Europe's highest court has issued a key finding that the surveillance of citizens' data by the US intelligence services is "mass" and "indiscriminate" and, therefore, European national authorities are entitled to suspend the transfer of that data if there are concerns.
The opinion relates to a case brought to the Irish High Court by an Austrian citizen over the transfer of data to the US by an Irish subsidiary of Facebook.
The European Court of Justice this morning held that the revelations by the whistle-blower Edward Snowden over spying by the National Security Agency had given rise to "serious concerns" about the protection of EU citizens' data transferred to the US.
The finding came via an opinion issued by the Advocate General Yves Bot.
If confirmed by the court's judges the opinion could have a major impact on how hi-tech US multinationals operating in Europe handle the transfer of data to the United States.
Max Schrems, who took the case, had argued that due to the Snowden allegations over widespread surveillance of data in US-based servers held by companies like Facebook and Google, EU citizens' data transferred to the US was at risk.
Of particular concern was the NSA's so-called PRISM scheme under which it obtained unrestricted access to mass data stored on US servers owned or controlled by technology giants like Facebook.
Mr Schrems, a Facebook user since 2008, had brought a complaint to the Irish Data Protection Commissioner that US law offered insufficient protection regarding citizens.
The complaint was rejected because of an EU directive dating back to 2000 relating to the transfer of data from the EU to the US.
Under the directive the so-called Safe Harbour agreement was regarded as ensuring that US data protection laws were adequate.
The case then went to the Irish High Court, which forwarded the issue to the ECJ in Luxembourg.
This morning the ECJ advocate general issued an opinion on the case. The opinion is not binding, but in 80% of cases an opinion is reflected in the final judgment.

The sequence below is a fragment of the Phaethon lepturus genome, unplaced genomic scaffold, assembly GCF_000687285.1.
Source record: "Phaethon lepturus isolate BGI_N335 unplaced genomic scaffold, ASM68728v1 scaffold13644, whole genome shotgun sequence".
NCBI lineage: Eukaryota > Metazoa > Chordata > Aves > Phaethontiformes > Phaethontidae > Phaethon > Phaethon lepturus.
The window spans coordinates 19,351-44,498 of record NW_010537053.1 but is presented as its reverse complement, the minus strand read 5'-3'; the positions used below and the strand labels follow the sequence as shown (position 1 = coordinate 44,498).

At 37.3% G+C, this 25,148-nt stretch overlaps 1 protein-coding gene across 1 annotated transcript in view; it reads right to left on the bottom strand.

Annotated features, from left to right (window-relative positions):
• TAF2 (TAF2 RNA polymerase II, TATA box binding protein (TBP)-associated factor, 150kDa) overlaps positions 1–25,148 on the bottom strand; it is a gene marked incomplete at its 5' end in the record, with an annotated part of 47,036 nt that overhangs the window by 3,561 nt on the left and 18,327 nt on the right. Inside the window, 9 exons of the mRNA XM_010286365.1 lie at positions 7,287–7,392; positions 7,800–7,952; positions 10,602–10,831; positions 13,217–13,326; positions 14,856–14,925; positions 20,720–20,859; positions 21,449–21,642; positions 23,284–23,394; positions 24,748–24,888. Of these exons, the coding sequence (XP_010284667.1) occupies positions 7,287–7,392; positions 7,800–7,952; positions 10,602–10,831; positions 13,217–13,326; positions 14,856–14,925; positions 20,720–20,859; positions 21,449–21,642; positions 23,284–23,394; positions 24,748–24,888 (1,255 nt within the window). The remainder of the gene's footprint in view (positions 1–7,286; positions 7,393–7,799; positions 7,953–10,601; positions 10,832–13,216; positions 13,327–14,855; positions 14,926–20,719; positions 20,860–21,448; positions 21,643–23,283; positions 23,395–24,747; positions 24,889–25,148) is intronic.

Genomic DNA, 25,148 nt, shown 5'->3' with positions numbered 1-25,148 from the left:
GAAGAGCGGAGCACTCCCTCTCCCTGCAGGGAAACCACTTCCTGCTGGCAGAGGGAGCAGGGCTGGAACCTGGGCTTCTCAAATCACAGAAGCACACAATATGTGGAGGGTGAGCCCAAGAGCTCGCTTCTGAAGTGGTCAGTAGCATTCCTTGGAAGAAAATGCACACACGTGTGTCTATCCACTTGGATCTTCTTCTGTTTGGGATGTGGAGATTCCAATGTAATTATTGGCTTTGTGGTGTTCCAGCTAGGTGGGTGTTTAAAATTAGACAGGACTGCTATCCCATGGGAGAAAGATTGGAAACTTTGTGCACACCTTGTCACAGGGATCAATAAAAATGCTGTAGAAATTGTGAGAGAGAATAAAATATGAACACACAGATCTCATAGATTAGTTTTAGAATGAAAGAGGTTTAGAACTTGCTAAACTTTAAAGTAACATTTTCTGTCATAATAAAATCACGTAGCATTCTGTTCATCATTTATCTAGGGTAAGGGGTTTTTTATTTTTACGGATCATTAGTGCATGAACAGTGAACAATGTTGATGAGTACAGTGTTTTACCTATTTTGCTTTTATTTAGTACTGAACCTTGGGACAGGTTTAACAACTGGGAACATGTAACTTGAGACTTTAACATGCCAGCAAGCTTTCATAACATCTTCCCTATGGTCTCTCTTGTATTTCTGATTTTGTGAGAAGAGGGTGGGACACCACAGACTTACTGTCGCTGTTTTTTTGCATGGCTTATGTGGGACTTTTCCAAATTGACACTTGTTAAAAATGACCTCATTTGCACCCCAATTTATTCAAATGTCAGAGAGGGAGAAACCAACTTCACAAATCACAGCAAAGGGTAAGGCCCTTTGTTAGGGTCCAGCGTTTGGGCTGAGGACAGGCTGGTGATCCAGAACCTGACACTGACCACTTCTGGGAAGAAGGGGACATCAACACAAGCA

It found that the Safe Harbour agreement was inadequate and that national supervisory authorities, such as the Irish Data Protection Commissioner, were entitled to suspend the transfer of data if there were concerns.
The advocate general held that "the safe harbour scheme ... does not contain appropriate guarantees for preventing mass and generalised access to the transferred data."
In a statement issued by the court, it was argued that, as such, fundamental EU rights such as the right to respect for private life and the right to the protection of personal data, were at risk.
The statement added that because surveillance by US intelligence services was "mass, indiscriminate" then those rights could be breached.
The court noted that all Facebook users in the EU are required to sign a contract with the company's subsidiary Facebook Ireland, and that "some or all of the data" of Facebook users is transferred to Facebook's US servers.
The court also noted that the Irish Data Protection Commissioner had refused to investigate Mr Schrem's complaint because he regarded it as "vexatious or frivolous", and that the existence of the Safe Harbour scheme had prevented him from taking any further action.
According to the ECJ, the Irish High Court had found that intercepting personal data was a legitimate exercise in national security and preventing serious crime, but that it had acknowledged that the revelations by Mr Snowden showed "over-reach" by the NSA.
TJ McIntyre of Digital Rights Ireland said there were "very significant economic interests at stake " following the legal opinion.
Mr McIntyre said this was the case because the modern internet economy depends very much on data transfers.
He said if the full ruling follows the ECJ's legal opinion, there will be immense pressure on the European Commission and the United States to conclude a revised Safe Harbour agreement which will put greater protections in place.
Mr McIntyre said while the Advocate General found the Irish Data Protection Commissioner had behaved "properly", the Commissioner ultimately had not gone far enough.
He said the Irish Data Protection Commissioner was found to have had "too cramped an understanding of their role".
Mr McIntyre said the ruling is followed "we can expect National Data Protection Authorities to have a greater role in scrutinising how your data is protected when it's transferred abroad".